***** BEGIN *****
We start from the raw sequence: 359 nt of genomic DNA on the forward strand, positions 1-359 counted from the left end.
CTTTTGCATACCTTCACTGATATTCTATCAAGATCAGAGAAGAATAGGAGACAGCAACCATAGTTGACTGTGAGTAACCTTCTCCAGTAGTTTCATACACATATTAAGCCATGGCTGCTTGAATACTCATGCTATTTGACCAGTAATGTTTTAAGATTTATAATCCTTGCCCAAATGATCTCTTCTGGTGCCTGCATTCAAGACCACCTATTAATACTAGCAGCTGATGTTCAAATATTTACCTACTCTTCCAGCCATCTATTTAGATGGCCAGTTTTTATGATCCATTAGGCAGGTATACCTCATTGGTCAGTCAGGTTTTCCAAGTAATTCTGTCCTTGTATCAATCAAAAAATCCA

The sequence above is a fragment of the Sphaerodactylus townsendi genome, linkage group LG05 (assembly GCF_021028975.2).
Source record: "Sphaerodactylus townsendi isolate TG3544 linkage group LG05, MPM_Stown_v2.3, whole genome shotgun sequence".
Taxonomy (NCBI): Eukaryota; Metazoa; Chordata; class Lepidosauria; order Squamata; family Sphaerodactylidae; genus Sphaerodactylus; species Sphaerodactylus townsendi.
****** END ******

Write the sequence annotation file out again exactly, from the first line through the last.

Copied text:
We start from the raw sequence: 359 nt of genomic DNA on the forward strand, positions 1-359 counted from the left end.
CTTTTGCATACCTTCACTGATATTCTATCAAGATCAGAGAAGAATAGGAGACAGCAACCATAGTTGACTGTGAGTAACCTTCTCCAGTAGTTTCATACACATATTAAGCCATGGCTGCTTGAATACTCATGCTATTTGACCAGTAATGTTTTAAGATTTATAATCCTTGCCCAAATGATCTCTTCTGGTGCCTGCATTCAAGACCACCTATTAATACTAGCAGCTGATGTTCAAATATTTACCTACTCTTCCAGCCATCTATTTAGATGGCCAGTTTTTATGATCCATTAGGCAGGTATACCTCATTGGTCAGTCAGGTTTTCCAAGTAATTCTGTCCTTGTATCAATCAAAAAATCCA

The sequence above is a fragment of the Sphaerodactylus townsendi genome, linkage group LG05 (assembly GCF_021028975.2).
Source record: "Sphaerodactylus townsendi isolate TG3544 linkage group LG05, MPM_Stown_v2.3, whole genome shotgun sequence".
Taxonomy (NCBI): Eukaryota; Metazoa; Chordata; class Lepidosauria; order Squamata; family Sphaerodactylidae; genus Sphaerodactylus; species Sphaerodactylus townsendi.